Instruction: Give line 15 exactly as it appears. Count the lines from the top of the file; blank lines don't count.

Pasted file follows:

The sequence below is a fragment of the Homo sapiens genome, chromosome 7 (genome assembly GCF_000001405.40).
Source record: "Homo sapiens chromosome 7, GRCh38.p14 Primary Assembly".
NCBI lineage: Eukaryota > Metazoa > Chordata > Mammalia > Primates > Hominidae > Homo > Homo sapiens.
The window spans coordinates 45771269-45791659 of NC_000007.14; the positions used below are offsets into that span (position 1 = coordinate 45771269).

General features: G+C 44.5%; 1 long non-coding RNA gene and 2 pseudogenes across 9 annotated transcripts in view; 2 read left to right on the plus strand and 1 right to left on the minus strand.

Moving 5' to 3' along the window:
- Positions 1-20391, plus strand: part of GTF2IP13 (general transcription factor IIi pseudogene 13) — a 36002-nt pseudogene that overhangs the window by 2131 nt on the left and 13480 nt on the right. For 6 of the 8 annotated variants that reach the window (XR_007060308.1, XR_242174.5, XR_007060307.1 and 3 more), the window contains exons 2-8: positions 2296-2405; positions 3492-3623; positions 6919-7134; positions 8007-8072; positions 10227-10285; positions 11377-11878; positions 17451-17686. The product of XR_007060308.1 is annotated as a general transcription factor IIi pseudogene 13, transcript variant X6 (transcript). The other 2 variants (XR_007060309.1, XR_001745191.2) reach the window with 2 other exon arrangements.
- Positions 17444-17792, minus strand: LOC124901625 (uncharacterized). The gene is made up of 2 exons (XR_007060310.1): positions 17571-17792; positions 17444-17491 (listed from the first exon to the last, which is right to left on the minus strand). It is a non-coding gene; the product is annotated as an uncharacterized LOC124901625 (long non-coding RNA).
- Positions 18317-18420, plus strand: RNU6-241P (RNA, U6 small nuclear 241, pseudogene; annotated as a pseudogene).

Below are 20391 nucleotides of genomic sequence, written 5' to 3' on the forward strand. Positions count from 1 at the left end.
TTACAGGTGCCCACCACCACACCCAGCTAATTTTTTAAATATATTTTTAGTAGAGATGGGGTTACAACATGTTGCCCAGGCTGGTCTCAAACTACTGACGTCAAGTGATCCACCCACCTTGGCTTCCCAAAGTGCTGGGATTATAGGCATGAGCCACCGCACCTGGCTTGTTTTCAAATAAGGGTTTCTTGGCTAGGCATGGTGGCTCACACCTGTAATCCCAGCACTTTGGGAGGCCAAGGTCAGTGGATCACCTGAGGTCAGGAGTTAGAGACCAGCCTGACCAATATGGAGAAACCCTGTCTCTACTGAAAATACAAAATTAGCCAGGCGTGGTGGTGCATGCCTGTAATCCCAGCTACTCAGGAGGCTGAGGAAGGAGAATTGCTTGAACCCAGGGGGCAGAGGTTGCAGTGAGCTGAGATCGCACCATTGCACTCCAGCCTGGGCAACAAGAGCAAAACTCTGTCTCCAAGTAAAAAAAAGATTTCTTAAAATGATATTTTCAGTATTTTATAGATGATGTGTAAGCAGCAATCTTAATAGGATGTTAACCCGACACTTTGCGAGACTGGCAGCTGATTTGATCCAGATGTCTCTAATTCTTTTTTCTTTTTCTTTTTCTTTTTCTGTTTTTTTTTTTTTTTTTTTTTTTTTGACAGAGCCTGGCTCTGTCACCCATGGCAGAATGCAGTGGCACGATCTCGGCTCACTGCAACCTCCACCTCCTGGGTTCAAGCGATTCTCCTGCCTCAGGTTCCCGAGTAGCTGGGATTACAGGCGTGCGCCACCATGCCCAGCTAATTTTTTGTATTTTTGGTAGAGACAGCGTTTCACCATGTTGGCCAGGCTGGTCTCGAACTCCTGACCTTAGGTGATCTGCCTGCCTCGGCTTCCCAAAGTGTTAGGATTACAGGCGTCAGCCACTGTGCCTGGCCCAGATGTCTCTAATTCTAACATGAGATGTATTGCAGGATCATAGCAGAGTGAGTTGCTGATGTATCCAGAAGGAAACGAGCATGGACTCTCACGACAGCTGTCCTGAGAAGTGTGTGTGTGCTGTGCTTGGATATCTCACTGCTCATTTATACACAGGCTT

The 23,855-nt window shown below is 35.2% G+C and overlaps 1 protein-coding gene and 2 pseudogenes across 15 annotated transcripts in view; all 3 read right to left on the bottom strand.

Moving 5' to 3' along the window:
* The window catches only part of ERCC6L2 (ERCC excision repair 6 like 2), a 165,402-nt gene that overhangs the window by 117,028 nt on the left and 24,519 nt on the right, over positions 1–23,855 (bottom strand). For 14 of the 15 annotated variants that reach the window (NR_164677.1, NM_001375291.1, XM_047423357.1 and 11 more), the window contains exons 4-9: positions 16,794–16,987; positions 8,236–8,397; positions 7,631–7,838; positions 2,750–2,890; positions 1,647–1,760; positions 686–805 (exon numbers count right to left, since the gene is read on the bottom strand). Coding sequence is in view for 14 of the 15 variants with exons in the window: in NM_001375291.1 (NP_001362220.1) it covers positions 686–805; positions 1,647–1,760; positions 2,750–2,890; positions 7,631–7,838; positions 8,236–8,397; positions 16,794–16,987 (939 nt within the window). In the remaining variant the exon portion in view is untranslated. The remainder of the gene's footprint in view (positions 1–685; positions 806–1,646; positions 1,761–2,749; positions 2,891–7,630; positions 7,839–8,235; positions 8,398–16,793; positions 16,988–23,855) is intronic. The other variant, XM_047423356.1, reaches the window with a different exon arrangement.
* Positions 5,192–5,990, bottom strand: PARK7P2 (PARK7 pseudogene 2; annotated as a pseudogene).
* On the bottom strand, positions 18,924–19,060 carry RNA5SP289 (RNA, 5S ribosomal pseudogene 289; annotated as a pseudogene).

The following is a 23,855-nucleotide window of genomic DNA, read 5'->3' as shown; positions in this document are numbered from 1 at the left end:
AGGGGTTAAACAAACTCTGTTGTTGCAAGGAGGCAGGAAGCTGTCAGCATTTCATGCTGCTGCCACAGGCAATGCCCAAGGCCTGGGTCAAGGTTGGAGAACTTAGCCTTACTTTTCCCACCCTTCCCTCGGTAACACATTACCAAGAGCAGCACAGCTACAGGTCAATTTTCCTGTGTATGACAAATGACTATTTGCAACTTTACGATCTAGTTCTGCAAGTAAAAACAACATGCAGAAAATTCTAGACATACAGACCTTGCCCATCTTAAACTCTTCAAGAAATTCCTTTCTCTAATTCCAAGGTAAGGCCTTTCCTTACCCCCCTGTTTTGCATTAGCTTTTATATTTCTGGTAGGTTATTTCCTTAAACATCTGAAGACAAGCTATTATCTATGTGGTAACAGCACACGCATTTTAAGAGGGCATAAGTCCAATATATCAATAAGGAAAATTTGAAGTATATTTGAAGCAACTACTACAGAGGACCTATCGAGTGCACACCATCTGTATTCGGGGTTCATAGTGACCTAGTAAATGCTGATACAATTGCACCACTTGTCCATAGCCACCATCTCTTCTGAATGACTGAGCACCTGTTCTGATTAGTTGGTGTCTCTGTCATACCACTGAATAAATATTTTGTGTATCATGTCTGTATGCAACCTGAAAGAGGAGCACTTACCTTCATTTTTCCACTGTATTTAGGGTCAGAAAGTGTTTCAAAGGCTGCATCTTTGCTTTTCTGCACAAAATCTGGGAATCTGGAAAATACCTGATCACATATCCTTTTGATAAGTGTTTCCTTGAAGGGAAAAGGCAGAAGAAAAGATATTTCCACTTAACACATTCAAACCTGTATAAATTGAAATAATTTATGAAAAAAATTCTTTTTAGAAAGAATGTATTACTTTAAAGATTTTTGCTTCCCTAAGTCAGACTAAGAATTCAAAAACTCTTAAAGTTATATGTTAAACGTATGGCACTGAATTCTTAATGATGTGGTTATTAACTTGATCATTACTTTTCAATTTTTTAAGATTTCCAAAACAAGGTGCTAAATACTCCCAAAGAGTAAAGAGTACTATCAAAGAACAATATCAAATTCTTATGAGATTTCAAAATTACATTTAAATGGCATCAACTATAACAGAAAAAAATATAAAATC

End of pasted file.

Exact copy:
* Positions 5,192–5,990, bottom strand: PARK7P2 (PARK7 pseudogene 2; annotated as a pseudogene).